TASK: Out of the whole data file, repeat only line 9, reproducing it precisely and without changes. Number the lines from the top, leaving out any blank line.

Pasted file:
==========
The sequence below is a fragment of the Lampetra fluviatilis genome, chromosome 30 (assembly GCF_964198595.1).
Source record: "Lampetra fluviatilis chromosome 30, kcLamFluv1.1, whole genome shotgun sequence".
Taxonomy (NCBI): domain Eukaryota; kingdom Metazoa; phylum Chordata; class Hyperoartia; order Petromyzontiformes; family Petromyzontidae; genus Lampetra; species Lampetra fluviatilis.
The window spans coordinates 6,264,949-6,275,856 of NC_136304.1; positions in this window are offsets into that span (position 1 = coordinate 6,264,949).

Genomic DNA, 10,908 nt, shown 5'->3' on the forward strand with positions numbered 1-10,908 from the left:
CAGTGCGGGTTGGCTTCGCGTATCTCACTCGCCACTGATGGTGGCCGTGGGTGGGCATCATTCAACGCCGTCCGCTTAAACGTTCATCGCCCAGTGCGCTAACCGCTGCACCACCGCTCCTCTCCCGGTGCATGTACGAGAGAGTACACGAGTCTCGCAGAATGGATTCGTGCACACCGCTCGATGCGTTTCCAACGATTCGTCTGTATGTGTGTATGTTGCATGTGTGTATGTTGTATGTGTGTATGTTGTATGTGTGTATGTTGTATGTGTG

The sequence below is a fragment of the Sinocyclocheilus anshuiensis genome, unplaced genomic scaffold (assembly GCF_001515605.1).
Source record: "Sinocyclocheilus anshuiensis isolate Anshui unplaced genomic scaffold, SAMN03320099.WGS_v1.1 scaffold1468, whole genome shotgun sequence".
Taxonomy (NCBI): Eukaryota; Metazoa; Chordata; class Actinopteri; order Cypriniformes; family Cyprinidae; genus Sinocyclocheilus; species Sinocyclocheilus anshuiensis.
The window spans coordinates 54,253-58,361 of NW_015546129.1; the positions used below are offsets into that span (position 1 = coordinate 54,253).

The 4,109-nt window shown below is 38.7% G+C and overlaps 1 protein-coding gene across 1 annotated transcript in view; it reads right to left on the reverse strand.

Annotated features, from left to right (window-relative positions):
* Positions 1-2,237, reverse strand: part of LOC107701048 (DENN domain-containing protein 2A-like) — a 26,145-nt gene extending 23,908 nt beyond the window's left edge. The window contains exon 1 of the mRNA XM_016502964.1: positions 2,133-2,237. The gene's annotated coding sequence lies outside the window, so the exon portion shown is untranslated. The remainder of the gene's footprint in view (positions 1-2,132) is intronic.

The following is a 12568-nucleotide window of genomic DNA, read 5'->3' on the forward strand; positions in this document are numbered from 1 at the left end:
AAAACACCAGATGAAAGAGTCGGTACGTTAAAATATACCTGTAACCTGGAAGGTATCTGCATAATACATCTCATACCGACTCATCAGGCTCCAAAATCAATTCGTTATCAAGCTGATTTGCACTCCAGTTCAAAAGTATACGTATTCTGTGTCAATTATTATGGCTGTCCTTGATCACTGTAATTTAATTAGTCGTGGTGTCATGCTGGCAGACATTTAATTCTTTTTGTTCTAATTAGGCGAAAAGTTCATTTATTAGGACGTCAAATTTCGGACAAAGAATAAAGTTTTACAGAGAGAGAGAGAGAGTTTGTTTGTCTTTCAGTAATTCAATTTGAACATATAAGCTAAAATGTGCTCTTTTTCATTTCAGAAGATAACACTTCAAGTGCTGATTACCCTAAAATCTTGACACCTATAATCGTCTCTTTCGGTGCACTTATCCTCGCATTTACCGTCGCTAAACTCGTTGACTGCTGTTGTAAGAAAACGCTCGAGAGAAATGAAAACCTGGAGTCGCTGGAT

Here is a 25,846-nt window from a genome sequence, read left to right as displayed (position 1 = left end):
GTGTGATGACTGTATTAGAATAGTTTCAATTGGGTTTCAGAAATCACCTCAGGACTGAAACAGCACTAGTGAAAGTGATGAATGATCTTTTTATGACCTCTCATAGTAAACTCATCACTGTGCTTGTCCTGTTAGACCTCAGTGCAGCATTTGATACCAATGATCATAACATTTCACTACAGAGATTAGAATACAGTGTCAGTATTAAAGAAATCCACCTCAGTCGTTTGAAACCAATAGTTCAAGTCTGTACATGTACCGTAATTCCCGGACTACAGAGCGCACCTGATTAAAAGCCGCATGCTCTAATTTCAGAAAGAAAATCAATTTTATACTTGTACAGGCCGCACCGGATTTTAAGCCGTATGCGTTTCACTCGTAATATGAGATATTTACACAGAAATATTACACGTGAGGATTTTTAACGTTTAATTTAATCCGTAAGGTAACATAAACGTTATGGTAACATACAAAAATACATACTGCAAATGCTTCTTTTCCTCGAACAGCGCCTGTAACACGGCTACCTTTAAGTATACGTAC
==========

Taxonomy (NCBI): Eukaryota; Metazoa; Chordata; class Actinopteri; order Cypriniformes; family Cyprinidae; genus Sinocyclocheilus; species Sinocyclocheilus anshuiensis.